Former ministers attack Britain’s decision to abstain on UN Palestine vote

Aftermath of an Israeli airstrike in northern Gaza - JACK GUEZ/AFP

Robert Jenrick has warned that Britain must stand by Israel as he criticised the “disappointing” decision to abstain in a UN vote calling for a ceasefire between Israel and Hamas.

The UK chose not to join the US in voting against a Security Council resolution, submitted by the United Arab Emirates, to halt fighting in Gaza.

On Saturday, Mr Jenrick, who quit his role as immigration minister last week, tweeted: “Disappointing that the UK abstained on this resolution at the UN last night.

”Allies matter. The fight against Hamas and terrorism matters. We should stand with Israel.”

Suella Braverman, the former home secretary, also criticised the decision and described the UN resolution as “hypocritical”.

She said: “Thank you USA for supporting Israel’s right to defend herself. The UK’s abstention was very disappointing.”

The UN Security Council voted on a ceasefire after Antonio Guterres, the UN Secretary-General, triggered the rarely-used Article 99 to bring the humanitarian situation in Gaza to the council’s attention.

The vote had been delayed by several hours to give Arab leaders more time to try to persuade the United States, which holds a veto, to abstain.

But Robert Wood, the US deputy ambassador to the UN, warned: “The undeniable reality is if Israel laid down its arms today, Hamas would continue to hold hostages.

“That is not a threat that any of our governments would continue to allow.”

On Saturday, Prime Minister Benjamin Netanyahu said he appreciated the US’s veto.

“Other countries must also understand that it’s impossible to support the elimination of Hamas on one side, and on the other to call for the end of the war, which will prevent the elimination of Hamas,” Mr Netanyahu said.

“Therefore Israel will continue our just war to eliminate Hamas and achieve the war’s other objectives that we set.”

Hamas condemned the US decision to veto the motion, describing it as “unethical and inhumane”.

Ezzat El-Reshiq, a member of the group’s political bureau, said: “The US obstruction of the ceasefire resolution is a direct participation with the occupation in killing our people and committing more massacres and ethnic cleansing.,”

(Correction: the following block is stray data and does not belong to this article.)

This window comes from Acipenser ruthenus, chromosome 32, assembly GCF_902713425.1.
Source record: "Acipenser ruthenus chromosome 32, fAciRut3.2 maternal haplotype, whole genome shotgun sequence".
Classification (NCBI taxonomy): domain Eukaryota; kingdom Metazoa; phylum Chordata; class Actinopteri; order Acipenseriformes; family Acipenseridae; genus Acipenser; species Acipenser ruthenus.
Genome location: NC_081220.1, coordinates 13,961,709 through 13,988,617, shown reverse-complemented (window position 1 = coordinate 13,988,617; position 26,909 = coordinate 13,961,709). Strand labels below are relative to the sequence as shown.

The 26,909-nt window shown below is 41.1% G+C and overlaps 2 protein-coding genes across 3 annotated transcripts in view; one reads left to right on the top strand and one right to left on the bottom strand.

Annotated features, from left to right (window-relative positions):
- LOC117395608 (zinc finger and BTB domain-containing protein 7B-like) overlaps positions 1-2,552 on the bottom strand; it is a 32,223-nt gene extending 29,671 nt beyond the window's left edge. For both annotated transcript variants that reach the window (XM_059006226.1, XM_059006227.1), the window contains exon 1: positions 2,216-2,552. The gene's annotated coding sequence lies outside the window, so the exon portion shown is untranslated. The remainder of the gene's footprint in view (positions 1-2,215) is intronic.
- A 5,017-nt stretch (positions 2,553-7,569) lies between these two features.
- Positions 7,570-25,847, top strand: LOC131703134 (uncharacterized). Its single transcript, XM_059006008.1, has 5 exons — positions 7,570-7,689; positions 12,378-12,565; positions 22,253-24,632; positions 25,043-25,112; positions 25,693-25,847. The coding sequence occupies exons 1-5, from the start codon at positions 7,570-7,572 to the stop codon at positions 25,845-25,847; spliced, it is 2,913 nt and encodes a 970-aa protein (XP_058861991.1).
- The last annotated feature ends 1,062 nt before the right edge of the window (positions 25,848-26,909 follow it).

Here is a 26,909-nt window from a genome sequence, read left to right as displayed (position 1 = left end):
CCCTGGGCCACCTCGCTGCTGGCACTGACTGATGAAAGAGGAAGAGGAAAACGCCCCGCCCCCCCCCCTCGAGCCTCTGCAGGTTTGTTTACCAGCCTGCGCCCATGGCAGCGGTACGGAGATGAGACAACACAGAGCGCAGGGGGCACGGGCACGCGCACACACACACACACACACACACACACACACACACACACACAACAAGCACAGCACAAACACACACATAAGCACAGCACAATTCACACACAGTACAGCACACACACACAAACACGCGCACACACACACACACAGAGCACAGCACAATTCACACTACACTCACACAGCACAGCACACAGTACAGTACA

Robert Jenrick criticised decision to abstain on UN vote
Robert Jenrick criticised decision to abstain on UN vote - HENRY NICHOLLS/AFP

In a statement, the UK’s mission to the UN set out its objections to the resolution but failed to explain why it chose to abstain rather than vote against.

The statement said: “We are gravely concerned about the desperate situation in Gaza. The scale of civilian deaths and displacement in Gaza cannot continue.

“We welcomed the extended humanitarian pause last month and the release of hostages and humanitarian aid deliveries that took place during it. We call for further and longer pauses to get aid to Palestinians and allow space for further hostage releases.

“But we cannot vote in favour of a resolution which does not condemn the atrocities Hamas committed against innocent Israeli civilians on the 7th of October. Calling for a ceasefire ignores the fact that Hamas has committed acts of terror and is still holding civilians hostage.

“Israel needs to be able to address the threat posed by Hamas and it needs to do so in a manner that abides by international humanitarian law, so that such an attack can never be carried out again. And so that we can work meaningfully towards a two-state solution, which delivers statehood for the Palestinians, security for Israel, and peace for people on both sides.

“That’s why we abstained on this resolution.”

After the vote, the United Arab Emirates deputy ambassador Mohamed Abushahab claimed that the Security Council was growing isolated and “appears untethered” from its mandate to ensure international peace and security.